True Stories

David Sancious

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True Stories Review

by Alex Henderson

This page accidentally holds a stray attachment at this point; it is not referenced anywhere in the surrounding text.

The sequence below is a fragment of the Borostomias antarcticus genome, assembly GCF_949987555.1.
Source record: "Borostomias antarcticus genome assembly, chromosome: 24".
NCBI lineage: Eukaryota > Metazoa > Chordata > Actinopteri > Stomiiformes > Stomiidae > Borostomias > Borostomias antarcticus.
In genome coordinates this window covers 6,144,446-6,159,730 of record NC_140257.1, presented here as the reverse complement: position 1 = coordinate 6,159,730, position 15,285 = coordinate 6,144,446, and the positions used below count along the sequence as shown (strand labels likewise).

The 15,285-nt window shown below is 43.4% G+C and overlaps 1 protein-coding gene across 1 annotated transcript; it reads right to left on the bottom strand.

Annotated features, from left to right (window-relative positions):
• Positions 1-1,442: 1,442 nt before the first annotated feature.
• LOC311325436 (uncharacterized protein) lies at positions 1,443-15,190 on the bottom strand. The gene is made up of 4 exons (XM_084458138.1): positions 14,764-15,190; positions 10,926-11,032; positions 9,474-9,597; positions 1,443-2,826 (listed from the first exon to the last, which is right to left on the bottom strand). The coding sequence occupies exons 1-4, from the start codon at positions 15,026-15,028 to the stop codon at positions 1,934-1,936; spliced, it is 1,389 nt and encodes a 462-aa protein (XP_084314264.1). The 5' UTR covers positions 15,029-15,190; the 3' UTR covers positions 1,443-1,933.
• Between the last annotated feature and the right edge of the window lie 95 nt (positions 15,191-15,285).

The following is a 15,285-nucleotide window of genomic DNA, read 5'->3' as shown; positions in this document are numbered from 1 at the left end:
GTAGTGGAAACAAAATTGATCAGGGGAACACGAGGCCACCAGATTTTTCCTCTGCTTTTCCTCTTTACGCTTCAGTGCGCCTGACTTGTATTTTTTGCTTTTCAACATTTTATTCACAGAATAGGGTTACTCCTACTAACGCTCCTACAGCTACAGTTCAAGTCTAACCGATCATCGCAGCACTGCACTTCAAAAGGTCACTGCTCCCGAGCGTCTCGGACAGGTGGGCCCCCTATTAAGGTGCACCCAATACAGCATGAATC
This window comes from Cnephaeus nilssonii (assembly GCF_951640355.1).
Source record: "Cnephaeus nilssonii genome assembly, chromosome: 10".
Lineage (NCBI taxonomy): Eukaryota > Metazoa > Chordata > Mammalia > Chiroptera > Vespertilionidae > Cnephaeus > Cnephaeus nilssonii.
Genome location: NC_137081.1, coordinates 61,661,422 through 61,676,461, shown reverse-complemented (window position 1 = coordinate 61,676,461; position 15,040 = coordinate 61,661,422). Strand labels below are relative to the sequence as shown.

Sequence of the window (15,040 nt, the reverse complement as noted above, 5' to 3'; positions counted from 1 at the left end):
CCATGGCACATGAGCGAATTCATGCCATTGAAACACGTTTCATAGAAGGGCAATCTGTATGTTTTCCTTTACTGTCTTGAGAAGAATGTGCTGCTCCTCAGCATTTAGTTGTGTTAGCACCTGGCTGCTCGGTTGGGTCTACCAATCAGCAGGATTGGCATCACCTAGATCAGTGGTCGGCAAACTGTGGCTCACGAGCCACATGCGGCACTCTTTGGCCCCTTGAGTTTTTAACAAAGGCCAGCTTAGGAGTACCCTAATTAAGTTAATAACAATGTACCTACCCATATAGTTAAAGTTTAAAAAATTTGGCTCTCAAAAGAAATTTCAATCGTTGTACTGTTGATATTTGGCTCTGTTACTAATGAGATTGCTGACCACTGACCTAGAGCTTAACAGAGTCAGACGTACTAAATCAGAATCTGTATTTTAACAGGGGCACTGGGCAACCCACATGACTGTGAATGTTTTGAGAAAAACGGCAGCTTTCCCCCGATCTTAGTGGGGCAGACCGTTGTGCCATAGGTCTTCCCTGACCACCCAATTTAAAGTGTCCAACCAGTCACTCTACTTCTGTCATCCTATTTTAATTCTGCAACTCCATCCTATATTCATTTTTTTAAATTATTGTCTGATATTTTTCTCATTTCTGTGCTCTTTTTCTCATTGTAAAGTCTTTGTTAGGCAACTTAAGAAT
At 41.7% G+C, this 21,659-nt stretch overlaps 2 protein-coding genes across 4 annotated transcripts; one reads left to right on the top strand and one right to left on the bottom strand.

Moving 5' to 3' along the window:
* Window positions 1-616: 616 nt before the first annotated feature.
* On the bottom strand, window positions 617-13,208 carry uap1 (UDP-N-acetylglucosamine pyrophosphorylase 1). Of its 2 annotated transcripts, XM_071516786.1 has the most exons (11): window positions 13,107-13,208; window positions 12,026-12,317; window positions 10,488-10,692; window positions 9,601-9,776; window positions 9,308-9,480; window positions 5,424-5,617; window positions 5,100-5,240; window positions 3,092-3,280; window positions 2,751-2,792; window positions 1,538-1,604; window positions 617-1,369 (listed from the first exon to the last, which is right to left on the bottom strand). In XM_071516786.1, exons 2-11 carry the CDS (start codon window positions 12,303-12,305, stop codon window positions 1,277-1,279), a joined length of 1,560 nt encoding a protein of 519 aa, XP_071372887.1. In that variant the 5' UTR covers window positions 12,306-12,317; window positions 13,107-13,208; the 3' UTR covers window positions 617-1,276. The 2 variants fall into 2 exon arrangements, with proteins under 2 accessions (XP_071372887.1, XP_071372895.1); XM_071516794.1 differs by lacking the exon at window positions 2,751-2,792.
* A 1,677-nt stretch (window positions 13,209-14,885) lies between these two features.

When David Sancious left Bruce Springsteen's E Street Band to pursue a solo career in 1975, his admirers tended to assume that his own albums would be Springsteen-like. It was a logical assumption, but an incorrect one. Recorded for Arista in 1978 and reissued on CD by One Way in early 2001, True Stories by Sancious and his group Tone doesn't sound anything like Greetings from Asbury Park, NJ or Born to Run. This album is pure progressive rock, and it has more in common with Yes, Genesis, ELP, Pink Floyd, and early Journey than the Boss. Though True Stories contains a few instrumentals, most of the tunes feature vocalist Alex Ligertwood (of Brian Auger's Oblivion Express fame). A bluesy, gritty belter, Ligertwood has some inspired moments on imaginative tracks like "Sound of Love," "Ever the Same," and "Matter of Time." This is, without question, an ambitious album, although it's a different album from the one Sancious originally had in mind. At first, Sancious envisioned a collection of four suites, but Arista feared that such a project would be ignored by radio. So Sancious made True Stories more radio-friendly, although it was still imaginative and risk-taking. Comparing this album to an LP by Yes, it might be said that the songs are closer to the radio-friendly "Roundabout" than the extended "The Gates of Delirium." Many of the lyrics have a spiritual quality and call for a nicer, more loving world, although Sancious avoids sounding preachy on this consistently appealing CD.

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